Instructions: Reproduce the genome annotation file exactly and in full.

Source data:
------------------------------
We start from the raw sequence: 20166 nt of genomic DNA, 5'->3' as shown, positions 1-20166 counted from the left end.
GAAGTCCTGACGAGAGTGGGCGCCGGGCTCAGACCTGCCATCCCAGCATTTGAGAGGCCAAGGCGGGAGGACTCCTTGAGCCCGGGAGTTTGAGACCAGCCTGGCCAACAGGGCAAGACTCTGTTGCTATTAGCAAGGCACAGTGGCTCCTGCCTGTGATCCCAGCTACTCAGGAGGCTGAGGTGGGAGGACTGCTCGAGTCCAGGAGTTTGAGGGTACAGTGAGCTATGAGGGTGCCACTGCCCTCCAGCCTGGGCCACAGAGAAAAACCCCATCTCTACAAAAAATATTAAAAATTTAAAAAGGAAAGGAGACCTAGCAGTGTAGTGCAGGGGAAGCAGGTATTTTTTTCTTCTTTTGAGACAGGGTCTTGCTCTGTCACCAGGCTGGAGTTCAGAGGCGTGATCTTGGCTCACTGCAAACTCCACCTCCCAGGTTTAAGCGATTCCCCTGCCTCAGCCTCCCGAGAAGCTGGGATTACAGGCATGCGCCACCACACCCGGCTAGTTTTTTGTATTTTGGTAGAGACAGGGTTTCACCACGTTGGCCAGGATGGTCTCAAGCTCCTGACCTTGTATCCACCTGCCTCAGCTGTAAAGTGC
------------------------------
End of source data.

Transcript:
We start from the raw sequence: 20166 nt of genomic DNA, 5'->3' as shown, positions 1-20166 counted from the left end.
GAAGTCCTGACGAGAGTGGGCGCCGGGCTCAGACCTGCCATCCCAGCATTTGAGAGGCCAAGGCGGGAGGACTCCTTGAGCCCGGGAGTTTGAGACCAGCCTGGCCAACAGGGCAAGACTCTGTTGCTATTAGCAAGGCACAGTGGCTCCTGCCTGTGATCCCAGCTACTCAGGAGGCTGAGGTGGGAGGACTGCTCGAGTCCAGGAGTTTGAGGGTACAGTGAGCTATGAGGGTGCCACTGCCCTCCAGCCTGGGCCACAGAGAAAAACCCCATCTCTACAAAAAATATTAAAAATTTAAAAAGGAAAGGAGACCTAGCAGTGTAGTGCAGGGGAAGCAGGTATTTTTTTCTTCTTTTGAGACAGGGTCTTGCTCTGTCACCAGGCTGGAGTTCAGAGGCGTGATCTTGGCTCACTGCAAACTCCACCTCCCAGGTTTAAGCGATTCCCCTGCCTCAGCCTCCCGAGAAGCTGGGATTACAGGCATGCGCCACCACACCCGGCTAGTTTTTTGTATTTTGGTAGAGACAGGGTTTCACCACGTTGGCCAGGATGGTCTCAAGCTCCTGACCTTGTATCCACCTGCCTCAGCTGTAAAGTGC